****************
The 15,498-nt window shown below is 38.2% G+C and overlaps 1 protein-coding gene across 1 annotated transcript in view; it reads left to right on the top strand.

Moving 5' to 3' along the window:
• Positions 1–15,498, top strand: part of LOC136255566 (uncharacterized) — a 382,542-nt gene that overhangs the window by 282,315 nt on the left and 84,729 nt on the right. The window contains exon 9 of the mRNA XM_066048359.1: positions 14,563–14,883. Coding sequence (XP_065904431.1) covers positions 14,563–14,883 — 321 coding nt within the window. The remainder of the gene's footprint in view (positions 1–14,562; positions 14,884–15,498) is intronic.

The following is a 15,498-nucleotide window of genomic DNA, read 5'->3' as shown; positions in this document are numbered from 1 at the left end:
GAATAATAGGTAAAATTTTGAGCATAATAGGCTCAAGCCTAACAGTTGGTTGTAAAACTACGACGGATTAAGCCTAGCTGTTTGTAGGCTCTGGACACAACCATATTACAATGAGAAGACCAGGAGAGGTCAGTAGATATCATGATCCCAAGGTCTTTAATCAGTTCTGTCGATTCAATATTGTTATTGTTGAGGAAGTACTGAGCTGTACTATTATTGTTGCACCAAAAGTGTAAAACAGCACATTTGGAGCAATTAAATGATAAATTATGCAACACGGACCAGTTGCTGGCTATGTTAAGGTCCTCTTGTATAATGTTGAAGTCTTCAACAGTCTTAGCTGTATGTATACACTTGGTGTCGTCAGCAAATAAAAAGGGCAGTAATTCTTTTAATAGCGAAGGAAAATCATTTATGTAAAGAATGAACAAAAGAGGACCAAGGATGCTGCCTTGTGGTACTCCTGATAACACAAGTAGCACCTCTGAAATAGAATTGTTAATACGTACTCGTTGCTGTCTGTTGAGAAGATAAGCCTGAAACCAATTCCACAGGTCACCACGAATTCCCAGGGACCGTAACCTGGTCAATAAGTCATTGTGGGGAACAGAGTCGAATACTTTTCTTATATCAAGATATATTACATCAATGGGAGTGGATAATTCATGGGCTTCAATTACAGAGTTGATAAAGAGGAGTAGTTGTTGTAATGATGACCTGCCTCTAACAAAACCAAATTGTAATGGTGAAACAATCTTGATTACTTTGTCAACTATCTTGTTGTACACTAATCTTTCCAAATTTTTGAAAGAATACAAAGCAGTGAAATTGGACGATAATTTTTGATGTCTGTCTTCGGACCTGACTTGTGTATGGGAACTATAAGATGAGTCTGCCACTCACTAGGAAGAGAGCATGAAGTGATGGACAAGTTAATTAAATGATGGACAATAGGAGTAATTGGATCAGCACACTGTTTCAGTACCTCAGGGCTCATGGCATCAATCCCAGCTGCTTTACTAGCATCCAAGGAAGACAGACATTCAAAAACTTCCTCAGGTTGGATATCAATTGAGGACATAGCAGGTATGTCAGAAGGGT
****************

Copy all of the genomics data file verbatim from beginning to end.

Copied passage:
The 15,498-nt window shown below is 38.2% G+C and overlaps 1 protein-coding gene across 1 annotated transcript in view; it reads left to right on the top strand.

Moving 5' to 3' along the window:
• Positions 1–15,498, top strand: part of LOC136255566 (uncharacterized) — a 382,542-nt gene that overhangs the window by 282,315 nt on the left and 84,729 nt on the right. The window contains exon 9 of the mRNA XM_066048359.1: positions 14,563–14,883. Coding sequence (XP_065904431.1) covers positions 14,563–14,883 — 321 coding nt within the window. The remainder of the gene's footprint in view (positions 1–14,562; positions 14,884–15,498) is intronic.

The following is a 15,498-nucleotide window of genomic DNA, read 5'->3' as shown; positions in this document are numbered from 1 at the left end:
GAATAATAGGTAAAATTTTGAGCATAATAGGCTCAAGCCTAACAGTTGGTTGTAAAACTACGACGGATTAAGCCTAGCTGTTTGTAGGCTCTGGACACAACCATATTACAATGAGAAGACCAGGAGAGGTCAGTAGATATCATGATCCCAAGGTCTTTAATCAGTTCTGTCGATTCAATATTGTTATTGTTGAGGAAGTACTGAGCTGTACTATTATTGTTGCACCAAAAGTGTAAAACAGCACATTTGGAGCAATTAAATGATAAATTATGCAACACGGACCAGTTGCTGGCTATGTTAAGGTCCTCTTGTATAATGTTGAAGTCTTCAACAGTCTTAGCTGTATGTATACACTTGGTGTCGTCAGCAAATAAAAAGGGCAGTAATTCTTTTAATAGCGAAGGAAAATCATTTATGTAAAGAATGAACAAAAGAGGACCAAGGATGCTGCCTTGTGGTACTCCTGATAACACAAGTAGCACCTCTGAAATAGAATTGTTAATACGTACTCGTTGCTGTCTGTTGAGAAGATAAGCCTGAAACCAATTCCACAGGTCACCACGAATTCCCAGGGACCGTAACCTGGTCAATAAGTCATTGTGGGGAACAGAGTCGAATACTTTTCTTATATCAAGATATATTACATCAATGGGAGTGGATAATTCATGGGCTTCAATTACAGAGTTGATAAAGAGGAGTAGTTGTTGTAATGATGACCTGCCTCTAACAAAACCAAATTGTAATGGTGAAACAATCTTGATTACTTTGTCAACTATCTTGTTGTACACTAATCTTTCCAAATTTTTGAAAGAATACAAAGCAGTGAAATTGGACGATAATTTTTGATGTCTGTCTTCGGACCTGACTTGTGTATGGGAACTATAAGATGAGTCTGCCACTCACTAGGAAGAGAGCATGAAGTGATGGACAAGTTAATTAAATGATGGACAATAGGAGTAATTGGATCAGCACACTGTTTCAGTACCTCAGGGCTCATGGCATCAATCCCAGCTGCTTTACTAGCATCCAAGGAAGACAGACATTCAAAAACTTCCTCAGGTTGGATATCAATTGAGGACATAGCAGGTATGTCAGAAGGGT